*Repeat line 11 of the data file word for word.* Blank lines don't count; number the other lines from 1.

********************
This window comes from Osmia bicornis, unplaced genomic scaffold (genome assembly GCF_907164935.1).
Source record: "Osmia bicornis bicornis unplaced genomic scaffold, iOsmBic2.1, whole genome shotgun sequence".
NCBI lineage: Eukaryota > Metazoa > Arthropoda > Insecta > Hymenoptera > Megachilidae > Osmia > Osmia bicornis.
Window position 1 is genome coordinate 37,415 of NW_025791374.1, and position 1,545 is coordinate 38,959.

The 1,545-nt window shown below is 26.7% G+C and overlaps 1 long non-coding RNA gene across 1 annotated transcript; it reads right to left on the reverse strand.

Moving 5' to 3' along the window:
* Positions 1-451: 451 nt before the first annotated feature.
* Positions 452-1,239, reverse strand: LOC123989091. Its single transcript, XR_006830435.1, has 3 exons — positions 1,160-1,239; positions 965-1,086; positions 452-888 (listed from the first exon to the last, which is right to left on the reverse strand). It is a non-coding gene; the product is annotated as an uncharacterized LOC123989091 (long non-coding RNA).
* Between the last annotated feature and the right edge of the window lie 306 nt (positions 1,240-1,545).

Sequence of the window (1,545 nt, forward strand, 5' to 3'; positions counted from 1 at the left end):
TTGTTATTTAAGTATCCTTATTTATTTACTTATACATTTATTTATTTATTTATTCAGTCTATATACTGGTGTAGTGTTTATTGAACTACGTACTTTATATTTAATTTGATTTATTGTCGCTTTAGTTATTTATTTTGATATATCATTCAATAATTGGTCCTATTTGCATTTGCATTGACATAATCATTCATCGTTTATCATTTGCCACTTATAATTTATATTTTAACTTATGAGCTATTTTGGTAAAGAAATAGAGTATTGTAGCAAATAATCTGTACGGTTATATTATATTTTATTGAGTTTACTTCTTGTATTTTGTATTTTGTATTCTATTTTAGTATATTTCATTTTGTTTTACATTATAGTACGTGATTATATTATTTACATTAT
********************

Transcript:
TTGTTATTTAAGTATCCTTATTTATTTACTTATACATTTATTTATTTATTTATTCAGTCTATATACTGGTGTAGTGTTTATTGAACTACGTACTTTATATTTAATTTGATTTATTGTCGCTTTAGTTATTTATTTTGATATATCATTCAATAATTGGTCCTATTTGCATTTGCATTGACATAATCATTCATCGTTTATCATTTGCCACTTATAATTTATATTTTAACTTATGAGCTATTTTGGTAAAGAAATAGAGTATTGTAGCAAATAATCTGTACGGTTATATTATATTTTATTGAGTTTACTTCTTGTATTTTGTATTTTGTATTCTATTTTAGTATATTTCATTTTGTTTTACATTATAGTACGTGATTATATTATTTACATTAT